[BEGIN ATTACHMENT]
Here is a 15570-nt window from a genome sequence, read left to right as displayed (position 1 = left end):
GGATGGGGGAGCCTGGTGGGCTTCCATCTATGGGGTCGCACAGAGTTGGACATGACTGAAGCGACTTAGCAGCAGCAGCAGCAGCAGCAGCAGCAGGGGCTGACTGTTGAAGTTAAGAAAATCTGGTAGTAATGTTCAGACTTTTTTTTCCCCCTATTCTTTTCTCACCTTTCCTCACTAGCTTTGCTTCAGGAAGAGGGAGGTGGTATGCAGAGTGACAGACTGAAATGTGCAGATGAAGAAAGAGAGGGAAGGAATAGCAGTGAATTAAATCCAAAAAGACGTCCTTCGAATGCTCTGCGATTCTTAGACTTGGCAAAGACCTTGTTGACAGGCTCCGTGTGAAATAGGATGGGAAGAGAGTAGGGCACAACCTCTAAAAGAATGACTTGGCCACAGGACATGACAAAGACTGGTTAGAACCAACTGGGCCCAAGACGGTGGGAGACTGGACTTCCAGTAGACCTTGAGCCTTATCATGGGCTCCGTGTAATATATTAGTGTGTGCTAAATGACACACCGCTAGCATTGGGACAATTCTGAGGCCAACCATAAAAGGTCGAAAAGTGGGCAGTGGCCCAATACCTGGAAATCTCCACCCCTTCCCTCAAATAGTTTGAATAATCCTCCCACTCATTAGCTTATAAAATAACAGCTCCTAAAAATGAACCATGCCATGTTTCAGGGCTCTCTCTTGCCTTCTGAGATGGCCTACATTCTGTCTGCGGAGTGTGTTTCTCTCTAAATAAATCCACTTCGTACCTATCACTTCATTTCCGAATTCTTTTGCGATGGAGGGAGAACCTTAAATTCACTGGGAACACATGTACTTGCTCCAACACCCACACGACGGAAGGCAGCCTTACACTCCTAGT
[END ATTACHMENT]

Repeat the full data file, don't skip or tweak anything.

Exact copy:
Here is a 15570-nt window from a genome sequence, read left to right as displayed (position 1 = left end):
GGATGGGGGAGCCTGGTGGGCTTCCATCTATGGGGTCGCACAGAGTTGGACATGACTGAAGCGACTTAGCAGCAGCAGCAGCAGCAGCAGCAGCAGGGGCTGACTGTTGAAGTTAAGAAAATCTGGTAGTAATGTTCAGACTTTTTTTTCCCCCTATTCTTTTCTCACCTTTCCTCACTAGCTTTGCTTCAGGAAGAGGGAGGTGGTATGCAGAGTGACAGACTGAAATGTGCAGATGAAGAAAGAGAGGGAAGGAATAGCAGTGAATTAAATCCAAAAAGACGTCCTTCGAATGCTCTGCGATTCTTAGACTTGGCAAAGACCTTGTTGACAGGCTCCGTGTGAAATAGGATGGGAAGAGAGTAGGGCACAACCTCTAAAAGAATGACTTGGCCACAGGACATGACAAAGACTGGTTAGAACCAACTGGGCCCAAGACGGTGGGAGACTGGACTTCCAGTAGACCTTGAGCCTTATCATGGGCTCCGTGTAATATATTAGTGTGTGCTAAATGACACACCGCTAGCATTGGGACAATTCTGAGGCCAACCATAAAAGGTCGAAAAGTGGGCAGTGGCCCAATACCTGGAAATCTCCACCCCTTCCCTCAAATAGTTTGAATAATCCTCCCACTCATTAGCTTATAAAATAACAGCTCCTAAAAATGAACCATGCCATGTTTCAGGGCTCTCTCTTGCCTTCTGAGATGGCCTACATTCTGTCTGCGGAGTGTGTTTCTCTCTAAATAAATCCACTTCGTACCTATCACTTCATTTCCGAATTCTTTTGCGATGGAGGGAGAACCTTAAATTCACTGGGAACACATGTACTTGCTCCAACACCCACACGACGGAAGGCAGCCTTACACTCCTAGT